In our fifth blog series, we will discuss Tal Ben-Shahar’s book, The Pursuit of Perfect: How to Stop Chasing Perfection and Start Living a RICHER, HAPPIER Life. Our first blog post in this series highlighted that an Optimalist accepts failure as part of growth. This blog post will further discuss the role of failure and how to learn from failure.
Ben Shahar acknowledges that most people have an aversion to failure, which makes them motivated to work harder. However, an intense fear of failure paralyzes us and we aren’t willing to take the risks we need to grow and improve. When things are going well for us, we naturally keep doing what we’ve been doing. We tend to not want to mess with a good thing! However, when we get off course, we receive the opportunity to learn lessons that may not have been available if we had kept attaining success. In fact, most of us can reflect about a challenging time in our life and appreciate the lessons learned, even though we didn’t appreciate the challenge while we were going through it.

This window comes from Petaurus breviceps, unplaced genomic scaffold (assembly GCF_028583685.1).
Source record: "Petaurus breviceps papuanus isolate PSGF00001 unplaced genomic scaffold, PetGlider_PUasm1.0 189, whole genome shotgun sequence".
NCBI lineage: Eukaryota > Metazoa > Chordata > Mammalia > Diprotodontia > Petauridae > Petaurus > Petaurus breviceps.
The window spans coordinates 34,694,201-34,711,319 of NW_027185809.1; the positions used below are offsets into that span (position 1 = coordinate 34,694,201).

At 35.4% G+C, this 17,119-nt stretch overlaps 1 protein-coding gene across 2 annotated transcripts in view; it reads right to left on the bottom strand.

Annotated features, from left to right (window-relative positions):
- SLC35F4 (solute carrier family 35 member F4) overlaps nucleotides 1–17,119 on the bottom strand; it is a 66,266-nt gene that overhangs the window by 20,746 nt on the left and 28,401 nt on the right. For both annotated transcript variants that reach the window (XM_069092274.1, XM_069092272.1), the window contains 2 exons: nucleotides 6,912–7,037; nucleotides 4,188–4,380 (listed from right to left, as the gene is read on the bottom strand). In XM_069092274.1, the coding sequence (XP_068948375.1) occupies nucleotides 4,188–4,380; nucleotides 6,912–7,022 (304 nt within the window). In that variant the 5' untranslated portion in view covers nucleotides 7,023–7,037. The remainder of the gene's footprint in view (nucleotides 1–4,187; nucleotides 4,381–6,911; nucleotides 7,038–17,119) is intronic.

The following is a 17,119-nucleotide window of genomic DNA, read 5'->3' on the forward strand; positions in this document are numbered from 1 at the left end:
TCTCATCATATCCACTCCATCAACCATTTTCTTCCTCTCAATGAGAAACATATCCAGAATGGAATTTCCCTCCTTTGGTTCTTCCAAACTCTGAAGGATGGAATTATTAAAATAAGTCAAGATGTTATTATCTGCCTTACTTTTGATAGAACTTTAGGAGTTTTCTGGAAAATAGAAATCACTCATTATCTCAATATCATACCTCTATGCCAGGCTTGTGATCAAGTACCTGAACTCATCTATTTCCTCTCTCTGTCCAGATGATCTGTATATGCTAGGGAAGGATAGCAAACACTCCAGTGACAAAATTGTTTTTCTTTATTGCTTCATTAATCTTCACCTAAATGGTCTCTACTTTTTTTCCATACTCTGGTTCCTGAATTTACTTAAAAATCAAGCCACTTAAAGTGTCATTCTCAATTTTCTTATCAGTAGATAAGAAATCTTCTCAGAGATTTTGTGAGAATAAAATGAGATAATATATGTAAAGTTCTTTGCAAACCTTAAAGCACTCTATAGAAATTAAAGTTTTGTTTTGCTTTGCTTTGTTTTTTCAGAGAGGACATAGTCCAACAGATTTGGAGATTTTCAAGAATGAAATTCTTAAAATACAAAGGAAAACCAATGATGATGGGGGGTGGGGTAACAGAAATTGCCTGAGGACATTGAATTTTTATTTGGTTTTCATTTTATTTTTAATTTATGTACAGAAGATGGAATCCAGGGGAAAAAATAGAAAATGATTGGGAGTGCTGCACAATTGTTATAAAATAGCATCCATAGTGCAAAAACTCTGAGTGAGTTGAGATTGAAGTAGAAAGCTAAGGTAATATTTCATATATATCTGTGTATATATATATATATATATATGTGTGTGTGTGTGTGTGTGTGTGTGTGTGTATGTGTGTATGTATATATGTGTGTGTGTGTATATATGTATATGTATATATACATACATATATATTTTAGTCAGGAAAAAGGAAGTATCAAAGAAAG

Perfectionists expect a perfect journey, are focused on the destination at the expense of the process, and are typically focused on fault-finding, even when things do go well.
On the other hand, Optimalists tend not to be so harsh and rigid and offer forgiveness to themselves and others when mistakes are made.
We often see this fear of failure show up in one of the most common habits of student-athletes – procrastination. Procrastination might seem like a “normal” trait, but it’s often rooted in a fear of failure. If you are afraid the outcome won’t be perfect, you might be afraid to even start an assignment or project because you risk experiencing discomfort and uncertainty associated with a fear of failure.
We often have areas of our life that are easier to have an Optimalist outlook and other areas where we tend to be perfectionistic and have little tolerance for the process of growth. For example, a student-athlete might have an Optimalist approach to sport, but be perfectionistic in their quest for good grades. This student-athlete appreciates and values the process of learning new plays, playing higher levels of competition, and earning significant playing time. However, this same student-athlete might feel crushed when they earn an 89% on an exam and the instructor will not round up to an A.
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